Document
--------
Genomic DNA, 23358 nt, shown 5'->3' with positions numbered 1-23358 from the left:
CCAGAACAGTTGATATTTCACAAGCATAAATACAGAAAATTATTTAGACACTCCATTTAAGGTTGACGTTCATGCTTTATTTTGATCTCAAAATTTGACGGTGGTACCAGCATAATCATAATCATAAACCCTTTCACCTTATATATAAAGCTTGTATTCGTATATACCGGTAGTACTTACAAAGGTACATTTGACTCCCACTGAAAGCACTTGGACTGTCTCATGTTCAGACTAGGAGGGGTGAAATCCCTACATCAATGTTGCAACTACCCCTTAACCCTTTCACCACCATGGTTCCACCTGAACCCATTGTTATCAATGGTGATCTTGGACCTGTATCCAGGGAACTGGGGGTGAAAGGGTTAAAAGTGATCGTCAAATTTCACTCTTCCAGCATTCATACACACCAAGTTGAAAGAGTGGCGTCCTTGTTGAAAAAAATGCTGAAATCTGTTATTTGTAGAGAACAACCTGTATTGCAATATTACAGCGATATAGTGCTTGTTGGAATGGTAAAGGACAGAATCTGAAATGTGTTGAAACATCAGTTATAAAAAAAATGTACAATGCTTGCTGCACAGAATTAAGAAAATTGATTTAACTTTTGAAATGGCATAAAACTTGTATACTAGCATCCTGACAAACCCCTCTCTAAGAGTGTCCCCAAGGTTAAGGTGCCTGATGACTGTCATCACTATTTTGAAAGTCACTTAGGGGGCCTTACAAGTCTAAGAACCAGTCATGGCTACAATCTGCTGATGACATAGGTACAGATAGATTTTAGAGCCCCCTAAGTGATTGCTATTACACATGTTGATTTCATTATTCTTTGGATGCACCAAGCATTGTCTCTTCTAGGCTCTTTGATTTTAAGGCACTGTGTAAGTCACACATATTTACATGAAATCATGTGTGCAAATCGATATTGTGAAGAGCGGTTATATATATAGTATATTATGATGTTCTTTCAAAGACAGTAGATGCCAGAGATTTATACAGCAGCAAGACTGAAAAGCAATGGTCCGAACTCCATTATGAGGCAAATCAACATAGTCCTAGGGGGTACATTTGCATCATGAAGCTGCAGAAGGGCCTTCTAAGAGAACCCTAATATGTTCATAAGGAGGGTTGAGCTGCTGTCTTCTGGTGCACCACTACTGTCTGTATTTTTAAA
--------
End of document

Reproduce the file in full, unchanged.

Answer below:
Genomic DNA, 23358 nt, shown 5'->3' with positions numbered 1-23358 from the left:
CCAGAACAGTTGATATTTCACAAGCATAAATACAGAAAATTATTTAGACACTCCATTTAAGGTTGACGTTCATGCTTTATTTTGATCTCAAAATTTGACGGTGGTACCAGCATAATCATAATCATAAACCCTTTCACCTTATATATAAAGCTTGTATTCGTATATACCGGTAGTACTTACAAAGGTACATTTGACTCCCACTGAAAGCACTTGGACTGTCTCATGTTCAGACTAGGAGGGGTGAAATCCCTACATCAATGTTGCAACTACCCCTTAACCCTTTCACCACCATGGTTCCACCTGAACCCATTGTTATCAATGGTGATCTTGGACCTGTATCCAGGGAACTGGGGGTGAAAGGGTTAAAAGTGATCGTCAAATTTCACTCTTCCAGCATTCATACACACCAAGTTGAAAGAGTGGCGTCCTTGTTGAAAAAAATGCTGAAATCTGTTATTTGTAGAGAACAACCTGTATTGCAATATTACAGCGATATAGTGCTTGTTGGAATGGTAAAGGACAGAATCTGAAATGTGTTGAAACATCAGTTATAAAAAAAATGTACAATGCTTGCTGCACAGAATTAAGAAAATTGATTTAACTTTTGAAATGGCATAAAACTTGTATACTAGCATCCTGACAAACCCCTCTCTAAGAGTGTCCCCAAGGTTAAGGTGCCTGATGACTGTCATCACTATTTTGAAAGTCACTTAGGGGGCCTTACAAGTCTAAGAACCAGTCATGGCTACAATCTGCTGATGACATAGGTACAGATAGATTTTAGAGCCCCCTAAGTGATTGCTATTACACATGTTGATTTCATTATTCTTTGGATGCACCAAGCATTGTCTCTTCTAGGCTCTTTGATTTTAAGGCACTGTGTAAGTCACACATATTTACATGAAATCATGTGTGCAAATCGATATTGTGAAGAGCGGTTATATATATAGTATATTATGATGTTCTTTCAAAGACAGTAGATGCCAGAGATTTATACAGCAGCAAGACTGAAAAGCAATGGTCCGAACTCCATTATGAGGCAAATCAACATAGTCCTAGGGGGTACATTTGCATCATGAAGCTGCAGAAGGGCCTTCTAAGAGAACCCTAATATGTTCATAAGGAGGGTTGAGCTGCTGTCTTCTGGTGCACCACTACTGTCTGTATTTTTAAA